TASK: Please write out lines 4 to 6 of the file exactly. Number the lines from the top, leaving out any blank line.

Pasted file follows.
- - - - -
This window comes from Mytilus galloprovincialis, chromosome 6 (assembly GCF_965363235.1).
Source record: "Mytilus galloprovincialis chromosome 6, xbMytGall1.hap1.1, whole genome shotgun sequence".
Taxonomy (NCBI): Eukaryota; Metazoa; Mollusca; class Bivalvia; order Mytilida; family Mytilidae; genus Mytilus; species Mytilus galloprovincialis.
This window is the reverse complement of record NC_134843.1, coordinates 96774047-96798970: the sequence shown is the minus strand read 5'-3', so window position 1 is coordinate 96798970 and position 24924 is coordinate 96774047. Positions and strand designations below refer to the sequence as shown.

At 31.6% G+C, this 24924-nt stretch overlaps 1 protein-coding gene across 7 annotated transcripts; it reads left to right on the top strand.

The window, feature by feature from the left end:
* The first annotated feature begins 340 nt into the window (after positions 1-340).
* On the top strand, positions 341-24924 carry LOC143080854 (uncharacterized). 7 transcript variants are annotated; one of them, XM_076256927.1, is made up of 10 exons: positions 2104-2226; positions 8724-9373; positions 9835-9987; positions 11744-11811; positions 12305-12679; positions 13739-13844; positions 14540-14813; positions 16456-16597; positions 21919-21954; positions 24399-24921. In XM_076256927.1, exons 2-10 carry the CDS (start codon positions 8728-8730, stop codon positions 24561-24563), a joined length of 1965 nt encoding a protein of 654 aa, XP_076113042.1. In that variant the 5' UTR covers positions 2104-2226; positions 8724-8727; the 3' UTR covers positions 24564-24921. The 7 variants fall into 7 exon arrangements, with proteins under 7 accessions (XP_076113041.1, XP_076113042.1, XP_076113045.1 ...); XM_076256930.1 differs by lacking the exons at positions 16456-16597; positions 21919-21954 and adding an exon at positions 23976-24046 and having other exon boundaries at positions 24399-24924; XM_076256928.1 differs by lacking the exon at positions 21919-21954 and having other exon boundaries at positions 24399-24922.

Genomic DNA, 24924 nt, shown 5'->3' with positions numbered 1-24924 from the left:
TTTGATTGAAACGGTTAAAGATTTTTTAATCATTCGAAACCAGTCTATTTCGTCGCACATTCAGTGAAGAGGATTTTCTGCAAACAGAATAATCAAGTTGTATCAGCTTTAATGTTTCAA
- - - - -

This window is the reverse complement of record NC_134843.1, coordinates 96774047-96798970: the sequence shown is the minus strand read 5'-3', so window position 1 is coordinate 96798970 and position 24924 is coordinate 96774047. Positions and strand designations below refer to the sequence as shown.

At 31.6% G+C, this 24924-nt stretch overlaps 1 protein-coding gene across 7 annotated transcripts; it reads left to right on the top strand.

The window, feature by feature from the left end: